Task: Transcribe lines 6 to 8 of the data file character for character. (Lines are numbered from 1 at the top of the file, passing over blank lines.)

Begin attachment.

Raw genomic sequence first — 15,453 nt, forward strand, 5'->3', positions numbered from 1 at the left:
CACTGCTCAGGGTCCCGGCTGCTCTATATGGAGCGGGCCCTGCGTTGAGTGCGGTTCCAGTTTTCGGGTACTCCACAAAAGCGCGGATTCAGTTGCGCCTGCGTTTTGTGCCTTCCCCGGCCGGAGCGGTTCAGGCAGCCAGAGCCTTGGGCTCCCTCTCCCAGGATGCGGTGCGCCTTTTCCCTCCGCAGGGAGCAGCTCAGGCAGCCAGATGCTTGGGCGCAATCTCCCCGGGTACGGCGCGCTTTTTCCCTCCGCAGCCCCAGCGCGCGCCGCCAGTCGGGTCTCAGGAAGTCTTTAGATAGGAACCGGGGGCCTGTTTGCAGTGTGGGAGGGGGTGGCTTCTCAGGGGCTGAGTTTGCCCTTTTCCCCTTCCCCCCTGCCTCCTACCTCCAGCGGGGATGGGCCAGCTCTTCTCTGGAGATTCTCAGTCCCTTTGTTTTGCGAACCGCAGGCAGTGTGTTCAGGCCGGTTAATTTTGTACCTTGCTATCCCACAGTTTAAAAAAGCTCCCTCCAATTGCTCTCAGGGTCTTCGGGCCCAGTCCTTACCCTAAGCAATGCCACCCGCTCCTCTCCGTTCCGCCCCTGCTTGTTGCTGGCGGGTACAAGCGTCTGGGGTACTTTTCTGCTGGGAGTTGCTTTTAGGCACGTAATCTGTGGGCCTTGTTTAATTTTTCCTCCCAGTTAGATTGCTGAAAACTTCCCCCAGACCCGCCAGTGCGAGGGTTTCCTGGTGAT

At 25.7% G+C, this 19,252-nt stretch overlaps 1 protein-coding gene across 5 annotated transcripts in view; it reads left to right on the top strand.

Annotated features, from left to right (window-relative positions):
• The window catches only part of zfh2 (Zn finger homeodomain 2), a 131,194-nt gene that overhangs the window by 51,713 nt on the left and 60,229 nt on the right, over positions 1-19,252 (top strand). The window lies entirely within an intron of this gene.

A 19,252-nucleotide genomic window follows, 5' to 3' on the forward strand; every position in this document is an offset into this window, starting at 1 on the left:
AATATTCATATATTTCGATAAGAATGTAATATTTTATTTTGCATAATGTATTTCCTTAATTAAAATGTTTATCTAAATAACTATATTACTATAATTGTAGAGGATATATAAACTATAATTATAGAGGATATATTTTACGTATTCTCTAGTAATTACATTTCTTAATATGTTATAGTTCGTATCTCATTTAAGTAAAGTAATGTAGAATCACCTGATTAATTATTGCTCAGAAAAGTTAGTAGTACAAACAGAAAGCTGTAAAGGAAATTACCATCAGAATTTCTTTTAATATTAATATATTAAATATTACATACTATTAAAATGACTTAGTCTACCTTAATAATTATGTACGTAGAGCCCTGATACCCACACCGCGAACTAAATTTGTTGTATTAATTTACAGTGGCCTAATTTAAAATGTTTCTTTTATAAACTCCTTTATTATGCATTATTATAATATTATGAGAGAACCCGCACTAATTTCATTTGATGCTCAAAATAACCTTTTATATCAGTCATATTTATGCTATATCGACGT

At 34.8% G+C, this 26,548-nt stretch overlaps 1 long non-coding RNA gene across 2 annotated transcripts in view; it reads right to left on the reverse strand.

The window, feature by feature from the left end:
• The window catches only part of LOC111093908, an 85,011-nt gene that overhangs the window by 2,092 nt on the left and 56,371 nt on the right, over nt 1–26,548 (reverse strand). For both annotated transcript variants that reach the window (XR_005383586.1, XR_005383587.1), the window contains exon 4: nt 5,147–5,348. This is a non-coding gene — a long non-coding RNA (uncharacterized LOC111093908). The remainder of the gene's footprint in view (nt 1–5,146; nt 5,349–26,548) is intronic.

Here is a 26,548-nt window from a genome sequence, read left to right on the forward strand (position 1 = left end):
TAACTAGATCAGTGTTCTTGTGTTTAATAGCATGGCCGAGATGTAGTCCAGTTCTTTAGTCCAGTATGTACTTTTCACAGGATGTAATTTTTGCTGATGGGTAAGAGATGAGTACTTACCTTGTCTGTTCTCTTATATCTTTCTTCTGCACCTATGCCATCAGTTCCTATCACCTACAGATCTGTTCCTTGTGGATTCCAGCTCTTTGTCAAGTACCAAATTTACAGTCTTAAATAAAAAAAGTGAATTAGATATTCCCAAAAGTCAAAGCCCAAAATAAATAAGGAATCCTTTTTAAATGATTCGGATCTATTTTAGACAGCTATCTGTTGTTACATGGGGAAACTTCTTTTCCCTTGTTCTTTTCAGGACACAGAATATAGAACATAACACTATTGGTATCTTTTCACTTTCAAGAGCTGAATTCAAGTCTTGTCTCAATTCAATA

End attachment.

A 19,252-nucleotide genomic window follows, 5' to 3' on the forward strand; every position in this document is an offset into this window, starting at 1 on the left:
AATATTCATATATTTCGATAAGAATGTAATATTTTATTTTGCATAATGTATTTCCTTAATTAAAATGTTTATCTAAATAACTATATTACTATAATTGTAGAGGATATATAAACTATAATTATAGAGGATATATTTTACGTATTCTCTAGTAATTACATTTCTTAATATGTTATAGTTCGTATCTCATTTAAGTAAAGTAATGTAGAATCACCTGATTAATTATTGCTCAGAAAAGTTAGTAGTACAAACAGAAAGCTGTAAAGGAAATTACCATCAGAATTTCTTTTAATATTAATATATTAAATATTACATACTATTAAAATGACTTAGTCTACCTTAATAATTATGTACGTAGAGCCCTGATACCCACACCGCGAACTAAATTTGTTGTATTAATTTACAGTGGCCTAATTTAAAATGTTTCTTTTATAAACTCCTTTATTATGCATTATTATAATATTATGAGAGAACCCGCACTAATTTCATTTGATGCTCAAAATAACCTTTTATATCAGTCATATTTATGCTATATCGACGT

At 34.8% G+C, this 26,548-nt stretch overlaps 1 long non-coding RNA gene across 2 annotated transcripts in view; it reads right to left on the reverse strand.